NVidia has released its new Quadro range of enterprise graphics cards, and they offer offsite 3D rendering via the Cloud for industrial applications. While only hybrid or private Cloud at this stage, logic would dictate that NVidia would provide rendering as a service in the future, opening up a new market.
NVidia already supplies 3D graphics rendering equipment to filmmakers such as Disney and Pixar, and to industrial design studios, alongside some of the world’s largest carmakers, such as Audi, BMW and Mercedes to produce photo realistic renders of prototypes, in higher than 4K resolutions.
It also works with private and public sector researchers, such as drug companies and universities, rendering complex models such as brain structures and cancer cells with its Graphics Processing Units (GPUs).
In industrial applications, GPUs are more and more commonly being used as extra processors, taking the pressure of CPUs – for applications such as Big Data. The unfortunate problem with industries such as oil and gas (such as clients Chevron) is if terabytes of data are being produced in the Gulf of Mexico, and need to be seen by an analyst in Norway.
Quadro is now “not just a graphics card, but a visual computing platform,” Sandeep Gupte, Senior Director of Nvidia’s Professional Solutions Group, told ARN.
Interactive photo-realistic rendering is a huge new market that NVidia is targeting. This could be car models (see image) – which feature extremely extensive rendering, such as raytracing and millions of individual light ray renders, alongside shadow generation, reflections and light diffraction.
The same applies for architectural models – you could do interactive walk-throughs with powerful enough equipment.
NVidia GRID is now rolling its Cloud Bridge and Visual Computing Appliance, which will allow remote rendering. So one graphics card on the laptop, and linked over the internet to your company datacentre with a vastly more powerful GPU set up, such as a dozen or more top end cards operating in SLI, instead of building several high end workstations.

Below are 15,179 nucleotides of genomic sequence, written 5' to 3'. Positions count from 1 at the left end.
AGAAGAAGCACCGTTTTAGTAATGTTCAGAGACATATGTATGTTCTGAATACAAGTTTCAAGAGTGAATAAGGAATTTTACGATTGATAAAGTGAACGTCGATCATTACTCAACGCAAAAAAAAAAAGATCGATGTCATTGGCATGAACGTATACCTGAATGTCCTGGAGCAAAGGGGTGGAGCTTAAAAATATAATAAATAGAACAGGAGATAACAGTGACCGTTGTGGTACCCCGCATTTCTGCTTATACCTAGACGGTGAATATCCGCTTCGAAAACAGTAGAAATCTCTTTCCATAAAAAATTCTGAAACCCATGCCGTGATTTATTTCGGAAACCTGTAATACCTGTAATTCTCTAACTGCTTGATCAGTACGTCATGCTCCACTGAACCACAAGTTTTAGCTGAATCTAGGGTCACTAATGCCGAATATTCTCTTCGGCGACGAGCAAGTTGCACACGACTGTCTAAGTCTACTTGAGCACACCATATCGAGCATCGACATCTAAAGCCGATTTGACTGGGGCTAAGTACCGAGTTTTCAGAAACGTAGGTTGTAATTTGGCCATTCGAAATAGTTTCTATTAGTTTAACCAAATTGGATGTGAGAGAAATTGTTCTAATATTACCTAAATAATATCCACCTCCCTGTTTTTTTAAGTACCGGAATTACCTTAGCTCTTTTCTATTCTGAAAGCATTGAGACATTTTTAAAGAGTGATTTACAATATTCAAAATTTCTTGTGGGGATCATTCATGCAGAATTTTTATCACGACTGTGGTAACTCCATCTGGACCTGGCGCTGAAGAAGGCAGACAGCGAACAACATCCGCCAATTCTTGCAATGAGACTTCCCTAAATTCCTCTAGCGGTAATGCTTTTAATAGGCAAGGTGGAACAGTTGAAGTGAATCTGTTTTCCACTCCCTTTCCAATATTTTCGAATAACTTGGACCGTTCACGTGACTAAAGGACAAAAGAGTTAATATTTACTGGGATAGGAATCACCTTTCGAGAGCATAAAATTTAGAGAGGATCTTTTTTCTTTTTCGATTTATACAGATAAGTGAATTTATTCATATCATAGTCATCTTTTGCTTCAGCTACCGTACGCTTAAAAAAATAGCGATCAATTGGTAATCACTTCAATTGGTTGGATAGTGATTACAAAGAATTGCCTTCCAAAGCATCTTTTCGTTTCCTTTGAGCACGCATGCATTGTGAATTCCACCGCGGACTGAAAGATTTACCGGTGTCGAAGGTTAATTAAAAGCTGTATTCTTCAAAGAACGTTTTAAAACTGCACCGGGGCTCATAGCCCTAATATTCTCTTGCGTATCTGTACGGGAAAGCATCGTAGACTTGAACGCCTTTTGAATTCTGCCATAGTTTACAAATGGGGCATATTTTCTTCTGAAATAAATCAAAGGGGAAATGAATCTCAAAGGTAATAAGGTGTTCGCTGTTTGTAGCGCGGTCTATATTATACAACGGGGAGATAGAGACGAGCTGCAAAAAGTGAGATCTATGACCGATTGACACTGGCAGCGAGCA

This already opens this market up beyond high end movie and industrial design studios and make it available to any SMBs that need to 3D render.
This allows for low latency collaboration (depending on Internet connections and hardware), where a design could be produced in Sydney, while someone sitting in California and spin and zoom the model, do an architectural walk through, or make minor changes. These are then effectively re-rendered at the other workstation – a private or hybrid Cloud solution for 3D rendering within businesses.
Nvidia demonstrated the system using hotel Wi-Fi, editing 4K renders from Santa Clara. Far from real time, the result remained impressive with some lag and artifacting - but its impressive, more than enough for any SMBs.
In future NVidia hopes to do full on-demand rendering, and real-time simulations such as fluid dynamics, which are extremely computer intensive.
When asked if NVidia is preparing to launch a public Cloud of rendering, from its own datacentres, the Gupte would not be drawn.
“We have no plans to offer our own racks, yet. In the future who knows?” Gupte said.
Logic would dictate NVidia does this as some point - once they've figured out how to balance cannibalisation of its hardware sales. Its too convenient, and makes too much sense - especially given that this demo effectively proves it is possible.